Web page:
Description from TIFF 2011 catalog by Thom Powers:
Carolyn Parker is a proud resident of New Orleans’ Lower Ninth Ward. Despite living on modest means, Parker — a retired hotel chef with disabilities — makes the most of what she has, combining a bold sense of humour with a fierce activism and a pervasive spirituality. In the wake of Hurricane Katrina, she was among the first residents to return and fight for her neighbourhood’s survival. Kyrah Julian, Carolyn’s teenage daughter, abandoned a full scholarship at Syracuse University to join her mother’s efforts; her son Rahsaan came home from California to help save the family home. A few months after the flood waters receded, filmmaker Jonathan Demme met Parker outside her damaged home while he was interviewing locals. From their casual introduction grew this poignant document, filmed over five years of one family’s struggle to rebuild from devastation.
Demme takes a personal approach, conducting conversations from behind the camera. When we first meet Parker, her house is in shambles — requiring new walls, electricity, windows, and more — yet she can’t fathom moving anywhere else. Her church suffered similar damage, raising debate as to whether the Catholic diocese will reinvest in the black community or divert resources to a predominantly white parish. Over the next several years, Parker’s unflagging efforts to save her home and church come across as alternately good, mad and beautiful.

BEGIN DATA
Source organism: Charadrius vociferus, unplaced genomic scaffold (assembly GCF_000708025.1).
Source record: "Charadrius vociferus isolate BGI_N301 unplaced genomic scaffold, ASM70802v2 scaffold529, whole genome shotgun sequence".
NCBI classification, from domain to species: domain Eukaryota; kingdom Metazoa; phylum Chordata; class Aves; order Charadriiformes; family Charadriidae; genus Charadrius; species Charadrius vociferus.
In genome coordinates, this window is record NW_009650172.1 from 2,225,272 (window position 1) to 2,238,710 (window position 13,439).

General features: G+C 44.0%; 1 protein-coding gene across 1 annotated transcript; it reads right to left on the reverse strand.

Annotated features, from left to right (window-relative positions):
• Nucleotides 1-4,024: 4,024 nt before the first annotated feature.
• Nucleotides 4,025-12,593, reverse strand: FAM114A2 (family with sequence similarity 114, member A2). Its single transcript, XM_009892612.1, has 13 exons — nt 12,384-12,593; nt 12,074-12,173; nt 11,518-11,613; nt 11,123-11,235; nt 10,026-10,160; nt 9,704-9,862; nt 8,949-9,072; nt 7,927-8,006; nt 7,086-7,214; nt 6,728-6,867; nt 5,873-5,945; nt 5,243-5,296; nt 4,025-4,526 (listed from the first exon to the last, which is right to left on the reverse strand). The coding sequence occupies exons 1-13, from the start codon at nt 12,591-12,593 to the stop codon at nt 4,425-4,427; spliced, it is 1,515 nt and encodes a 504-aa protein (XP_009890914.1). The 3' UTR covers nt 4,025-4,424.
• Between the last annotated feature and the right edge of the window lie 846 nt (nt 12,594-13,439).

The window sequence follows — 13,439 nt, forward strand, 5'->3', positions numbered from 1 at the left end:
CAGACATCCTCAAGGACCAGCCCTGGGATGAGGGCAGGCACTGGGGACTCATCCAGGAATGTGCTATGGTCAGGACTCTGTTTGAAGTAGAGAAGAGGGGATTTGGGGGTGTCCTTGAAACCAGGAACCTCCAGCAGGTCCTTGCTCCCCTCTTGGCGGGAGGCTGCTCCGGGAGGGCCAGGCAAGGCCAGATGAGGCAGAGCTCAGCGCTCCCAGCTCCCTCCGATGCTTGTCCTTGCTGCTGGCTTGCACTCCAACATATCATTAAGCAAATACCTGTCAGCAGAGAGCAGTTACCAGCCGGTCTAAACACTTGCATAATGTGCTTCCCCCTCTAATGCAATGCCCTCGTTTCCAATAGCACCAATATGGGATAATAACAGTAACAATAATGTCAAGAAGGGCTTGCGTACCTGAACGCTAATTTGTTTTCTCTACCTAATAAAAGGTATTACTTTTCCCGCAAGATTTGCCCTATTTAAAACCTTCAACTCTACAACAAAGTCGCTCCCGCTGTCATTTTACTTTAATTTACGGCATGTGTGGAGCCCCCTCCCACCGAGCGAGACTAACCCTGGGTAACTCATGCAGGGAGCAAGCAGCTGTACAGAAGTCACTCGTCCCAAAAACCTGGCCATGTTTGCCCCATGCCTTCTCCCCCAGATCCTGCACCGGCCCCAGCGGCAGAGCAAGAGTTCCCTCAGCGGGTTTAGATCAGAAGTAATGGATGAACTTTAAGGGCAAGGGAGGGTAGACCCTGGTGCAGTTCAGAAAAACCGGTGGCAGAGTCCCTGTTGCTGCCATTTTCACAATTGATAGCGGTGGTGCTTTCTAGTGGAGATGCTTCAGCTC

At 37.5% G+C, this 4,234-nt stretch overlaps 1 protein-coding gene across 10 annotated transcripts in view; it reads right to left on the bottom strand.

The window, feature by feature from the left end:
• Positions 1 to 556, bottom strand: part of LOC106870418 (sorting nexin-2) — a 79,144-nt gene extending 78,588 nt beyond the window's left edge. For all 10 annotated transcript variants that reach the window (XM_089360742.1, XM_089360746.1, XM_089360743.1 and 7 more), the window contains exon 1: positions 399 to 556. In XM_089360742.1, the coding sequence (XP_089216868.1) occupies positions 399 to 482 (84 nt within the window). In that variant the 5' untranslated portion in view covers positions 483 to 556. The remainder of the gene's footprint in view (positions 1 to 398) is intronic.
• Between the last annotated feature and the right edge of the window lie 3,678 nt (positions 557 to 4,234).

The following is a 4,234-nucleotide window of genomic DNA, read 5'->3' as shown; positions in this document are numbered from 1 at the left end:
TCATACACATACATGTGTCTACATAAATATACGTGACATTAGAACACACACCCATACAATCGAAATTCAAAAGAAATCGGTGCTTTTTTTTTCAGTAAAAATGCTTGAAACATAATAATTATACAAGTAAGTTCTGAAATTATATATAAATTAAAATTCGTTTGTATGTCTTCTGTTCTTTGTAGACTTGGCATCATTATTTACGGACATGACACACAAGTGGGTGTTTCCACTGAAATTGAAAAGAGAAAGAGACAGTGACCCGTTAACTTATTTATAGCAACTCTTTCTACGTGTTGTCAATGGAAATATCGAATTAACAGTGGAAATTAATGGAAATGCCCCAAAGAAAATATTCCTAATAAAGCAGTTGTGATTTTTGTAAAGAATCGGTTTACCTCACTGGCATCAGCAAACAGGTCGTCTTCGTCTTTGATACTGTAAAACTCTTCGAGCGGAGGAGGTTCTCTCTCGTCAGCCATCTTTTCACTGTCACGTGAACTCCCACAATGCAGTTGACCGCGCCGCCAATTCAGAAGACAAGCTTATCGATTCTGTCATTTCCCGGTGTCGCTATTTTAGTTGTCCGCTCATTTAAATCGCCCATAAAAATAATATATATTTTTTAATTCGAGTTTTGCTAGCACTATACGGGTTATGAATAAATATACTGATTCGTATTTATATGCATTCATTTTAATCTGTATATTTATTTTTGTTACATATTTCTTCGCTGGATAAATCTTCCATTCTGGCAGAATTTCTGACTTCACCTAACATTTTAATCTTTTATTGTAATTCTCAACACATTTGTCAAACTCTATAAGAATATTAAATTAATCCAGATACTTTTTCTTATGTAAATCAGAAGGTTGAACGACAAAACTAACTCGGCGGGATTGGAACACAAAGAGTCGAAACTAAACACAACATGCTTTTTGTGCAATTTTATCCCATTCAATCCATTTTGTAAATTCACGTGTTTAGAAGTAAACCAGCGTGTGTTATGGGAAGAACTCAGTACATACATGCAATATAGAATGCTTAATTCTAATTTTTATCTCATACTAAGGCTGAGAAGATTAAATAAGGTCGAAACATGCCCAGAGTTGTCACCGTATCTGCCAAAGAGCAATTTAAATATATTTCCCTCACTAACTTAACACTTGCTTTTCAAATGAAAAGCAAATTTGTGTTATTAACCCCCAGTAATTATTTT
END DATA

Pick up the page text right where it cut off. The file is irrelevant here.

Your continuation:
Until Hurricane Katrina, most outsiders had never heard of the Lower Ninth Ward. Television news crews saturated us with images of desperate victims, then they moved on. Demme’s film is a remedy to this disasterdriven coverage. In true Louisiana fashion, he doesn’t rush. He takes pleasure in Parker’s company, whether she’s reminiscing about her early days in the civil rights struggle or just cooking dinner. The longevity of filming pays off with precious moments and large transformations. Indeed, Demme spent so much time with Parker’s family that he wound up casting roles for her daughter Kyrah and visiting Pastor Melvin Jones in Rachel Getting Married. Now it’s Carolyn Parker’s turn to shine on the big screen.
About the director:
Jonathan Demme was born in Baldwin, Long Island. His prolific career has included the films Caged Heat (74), Melvin and Howard (80), Stop Making Sense (84), Something Wild (86), The Silence of the Lambs (91), for which he won the Academy Award&”174; for best director, Philadelphia (93), The Agronomist (03), Neil Young: Heart of Gold (06), Rachel Getting Married (08) and I’m Carolyn Parker: The Good, the Mad, the Beautiful (11). His new documentary Neil Young Life (11) also screens at the Festival as part of the Masters programme.